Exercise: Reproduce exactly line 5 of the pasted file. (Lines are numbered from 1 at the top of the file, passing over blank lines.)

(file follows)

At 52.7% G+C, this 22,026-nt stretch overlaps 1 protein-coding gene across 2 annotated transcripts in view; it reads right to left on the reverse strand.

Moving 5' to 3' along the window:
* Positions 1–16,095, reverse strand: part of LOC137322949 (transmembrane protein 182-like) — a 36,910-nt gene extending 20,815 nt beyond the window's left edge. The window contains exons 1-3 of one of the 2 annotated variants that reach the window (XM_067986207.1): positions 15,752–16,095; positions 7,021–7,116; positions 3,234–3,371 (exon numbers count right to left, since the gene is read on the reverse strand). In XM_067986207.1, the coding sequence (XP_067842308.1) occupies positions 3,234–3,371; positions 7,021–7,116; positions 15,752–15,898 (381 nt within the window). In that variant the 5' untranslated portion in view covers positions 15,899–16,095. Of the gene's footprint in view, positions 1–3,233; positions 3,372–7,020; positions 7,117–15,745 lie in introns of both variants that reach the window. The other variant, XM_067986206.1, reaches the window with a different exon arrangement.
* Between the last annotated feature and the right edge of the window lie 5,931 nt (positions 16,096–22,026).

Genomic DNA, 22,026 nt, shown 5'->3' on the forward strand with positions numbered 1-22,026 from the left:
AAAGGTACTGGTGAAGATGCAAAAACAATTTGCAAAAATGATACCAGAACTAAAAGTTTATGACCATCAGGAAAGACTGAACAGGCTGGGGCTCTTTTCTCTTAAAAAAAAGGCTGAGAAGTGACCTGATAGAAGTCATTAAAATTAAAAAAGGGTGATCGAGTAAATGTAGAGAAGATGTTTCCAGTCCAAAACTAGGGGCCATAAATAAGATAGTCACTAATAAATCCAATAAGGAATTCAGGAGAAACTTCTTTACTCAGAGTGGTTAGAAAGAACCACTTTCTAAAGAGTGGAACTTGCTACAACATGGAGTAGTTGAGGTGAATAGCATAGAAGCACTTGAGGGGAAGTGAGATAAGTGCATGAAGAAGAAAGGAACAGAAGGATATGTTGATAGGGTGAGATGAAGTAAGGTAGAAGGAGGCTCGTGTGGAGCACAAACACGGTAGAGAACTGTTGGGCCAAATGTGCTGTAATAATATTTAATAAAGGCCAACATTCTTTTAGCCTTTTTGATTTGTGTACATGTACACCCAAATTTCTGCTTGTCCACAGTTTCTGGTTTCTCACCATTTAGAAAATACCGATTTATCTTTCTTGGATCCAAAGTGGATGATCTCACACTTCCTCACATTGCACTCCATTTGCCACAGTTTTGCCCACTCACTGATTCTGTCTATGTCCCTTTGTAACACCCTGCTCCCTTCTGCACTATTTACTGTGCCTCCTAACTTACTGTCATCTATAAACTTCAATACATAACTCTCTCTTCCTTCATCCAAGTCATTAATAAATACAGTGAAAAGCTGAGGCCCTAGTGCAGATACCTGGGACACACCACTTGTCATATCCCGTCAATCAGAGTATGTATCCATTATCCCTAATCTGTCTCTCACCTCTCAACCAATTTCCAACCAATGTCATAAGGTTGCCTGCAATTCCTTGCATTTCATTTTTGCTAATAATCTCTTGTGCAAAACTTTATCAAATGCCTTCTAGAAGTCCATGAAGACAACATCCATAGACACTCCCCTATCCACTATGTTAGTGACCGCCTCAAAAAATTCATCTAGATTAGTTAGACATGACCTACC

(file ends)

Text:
Genomic DNA, 22,026 nt, shown 5'->3' on the forward strand with positions numbered 1-22,026 from the left: